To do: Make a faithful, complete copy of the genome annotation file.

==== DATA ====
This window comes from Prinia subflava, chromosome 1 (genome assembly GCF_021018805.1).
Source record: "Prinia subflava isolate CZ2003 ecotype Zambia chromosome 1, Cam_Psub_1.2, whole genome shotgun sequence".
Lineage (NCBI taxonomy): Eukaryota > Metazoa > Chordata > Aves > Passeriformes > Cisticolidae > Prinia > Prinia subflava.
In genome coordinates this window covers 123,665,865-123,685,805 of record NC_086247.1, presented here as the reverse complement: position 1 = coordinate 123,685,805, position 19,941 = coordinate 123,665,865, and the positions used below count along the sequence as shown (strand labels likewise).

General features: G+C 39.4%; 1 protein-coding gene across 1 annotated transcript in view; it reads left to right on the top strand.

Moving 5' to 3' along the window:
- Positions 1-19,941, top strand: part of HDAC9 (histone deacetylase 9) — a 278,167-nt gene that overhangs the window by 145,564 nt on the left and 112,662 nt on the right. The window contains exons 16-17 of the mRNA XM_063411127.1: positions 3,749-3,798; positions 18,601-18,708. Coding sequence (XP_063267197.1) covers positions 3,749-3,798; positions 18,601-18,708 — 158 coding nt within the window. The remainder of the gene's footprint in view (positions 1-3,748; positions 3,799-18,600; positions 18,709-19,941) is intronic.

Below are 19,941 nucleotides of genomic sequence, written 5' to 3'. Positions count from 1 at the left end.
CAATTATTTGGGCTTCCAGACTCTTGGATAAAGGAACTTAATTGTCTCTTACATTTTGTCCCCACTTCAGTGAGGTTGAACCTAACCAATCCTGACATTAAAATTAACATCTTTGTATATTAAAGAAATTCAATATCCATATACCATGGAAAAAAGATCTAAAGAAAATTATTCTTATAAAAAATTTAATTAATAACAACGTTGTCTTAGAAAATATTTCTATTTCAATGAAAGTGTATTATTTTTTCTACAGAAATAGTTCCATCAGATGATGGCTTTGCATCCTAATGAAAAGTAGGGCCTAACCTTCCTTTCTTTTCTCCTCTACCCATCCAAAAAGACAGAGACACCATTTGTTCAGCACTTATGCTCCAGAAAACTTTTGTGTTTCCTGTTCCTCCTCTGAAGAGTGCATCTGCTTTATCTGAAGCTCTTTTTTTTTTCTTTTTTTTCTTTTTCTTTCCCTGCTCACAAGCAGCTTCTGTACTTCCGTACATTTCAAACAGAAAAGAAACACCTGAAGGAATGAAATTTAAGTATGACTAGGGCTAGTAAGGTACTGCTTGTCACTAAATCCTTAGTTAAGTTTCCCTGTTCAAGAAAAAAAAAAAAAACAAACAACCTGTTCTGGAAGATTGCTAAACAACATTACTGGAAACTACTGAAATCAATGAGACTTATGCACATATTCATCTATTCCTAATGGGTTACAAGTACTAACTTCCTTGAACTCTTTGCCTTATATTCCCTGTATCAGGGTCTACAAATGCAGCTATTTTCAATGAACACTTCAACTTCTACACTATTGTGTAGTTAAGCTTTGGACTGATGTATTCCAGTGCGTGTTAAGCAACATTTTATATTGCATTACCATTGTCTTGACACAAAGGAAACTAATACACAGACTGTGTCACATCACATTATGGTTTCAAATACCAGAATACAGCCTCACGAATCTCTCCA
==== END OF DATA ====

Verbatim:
This window comes from Prinia subflava, chromosome 1 (genome assembly GCF_021018805.1).
Source record: "Prinia subflava isolate CZ2003 ecotype Zambia chromosome 1, Cam_Psub_1.2, whole genome shotgun sequence".
Lineage (NCBI taxonomy): Eukaryota > Metazoa > Chordata > Aves > Passeriformes > Cisticolidae > Prinia > Prinia subflava.
In genome coordinates this window covers 123,665,865-123,685,805 of record NC_086247.1, presented here as the reverse complement: position 1 = coordinate 123,685,805, position 19,941 = coordinate 123,665,865, and the positions used below count along the sequence as shown (strand labels likewise).

General features: G+C 39.4%; 1 protein-coding gene across 1 annotated transcript in view; it reads left to right on the top strand.

Moving 5' to 3' along the window:
- Positions 1-19,941, top strand: part of HDAC9 (histone deacetylase 9) — a 278,167-nt gene that overhangs the window by 145,564 nt on the left and 112,662 nt on the right. The window contains exons 16-17 of the mRNA XM_063411127.1: positions 3,749-3,798; positions 18,601-18,708. Coding sequence (XP_063267197.1) covers positions 3,749-3,798; positions 18,601-18,708 — 158 coding nt within the window. The remainder of the gene's footprint in view (positions 1-3,748; positions 3,799-18,600; positions 18,709-19,941) is intronic.

Below are 19,941 nucleotides of genomic sequence, written 5' to 3'. Positions count from 1 at the left end.
CAATTATTTGGGCTTCCAGACTCTTGGATAAAGGAACTTAATTGTCTCTTACATTTTGTCCCCACTTCAGTGAGGTTGAACCTAACCAATCCTGACATTAAAATTAACATCTTTGTATATTAAAGAAATTCAATATCCATATACCATGGAAAAAAGATCTAAAGAAAATTATTCTTATAAAAAATTTAATTAATAACAACGTTGTCTTAGAAAATATTTCTATTTCAATGAAAGTGTATTATTTTTTCTACAGAAATAGTTCCATCAGATGATGGCTTTGCATCCTAATGAAAAGTAGGGCCTAACCTTCCTTTCTTTTCTCCTCTACCCATCCAAAAAGACAGAGACACCATTTGTTCAGCACTTATGCTCCAGAAAACTTTTGTGTTTCCTGTTCCTCCTCTGAAGAGTGCATCTGCTTTATCTGAAGCTCTTTTTTTTTTCTTTTTTTTCTTTTTCTTTCCCTGCTCACAAGCAGCTTCTGTACTTCCGTACATTTCAAACAGAAAAGAAACACCTGAAGGAATGAAATTTAAGTATGACTAGGGCTAGTAAGGTACTGCTTGTCACTAAATCCTTAGTTAAGTTTCCCTGTTCAAGAAAAAAAAAAAAAACAAACAACCTGTTCTGGAAGATTGCTAAACAACATTACTGGAAACTACTGAAATCAATGAGACTTATGCACATATTCATCTATTCCTAATGGGTTACAAGTACTAACTTCCTTGAACTCTTTGCCTTATATTCCCTGTATCAGGGTCTACAAATGCAGCTATTTTCAATGAACACTTCAACTTCTACACTATTGTGTAGTTAAGCTTTGGACTGATGTATTCCAGTGCGTGTTAAGCAACATTTTATATTGCATTACCATTGTCTTGACACAAAGGAAACTAATACACAGACTGTGTCACATCACATTATGGTTTCAAATACCAGAATACAGCCTCACGAATCTCTCCA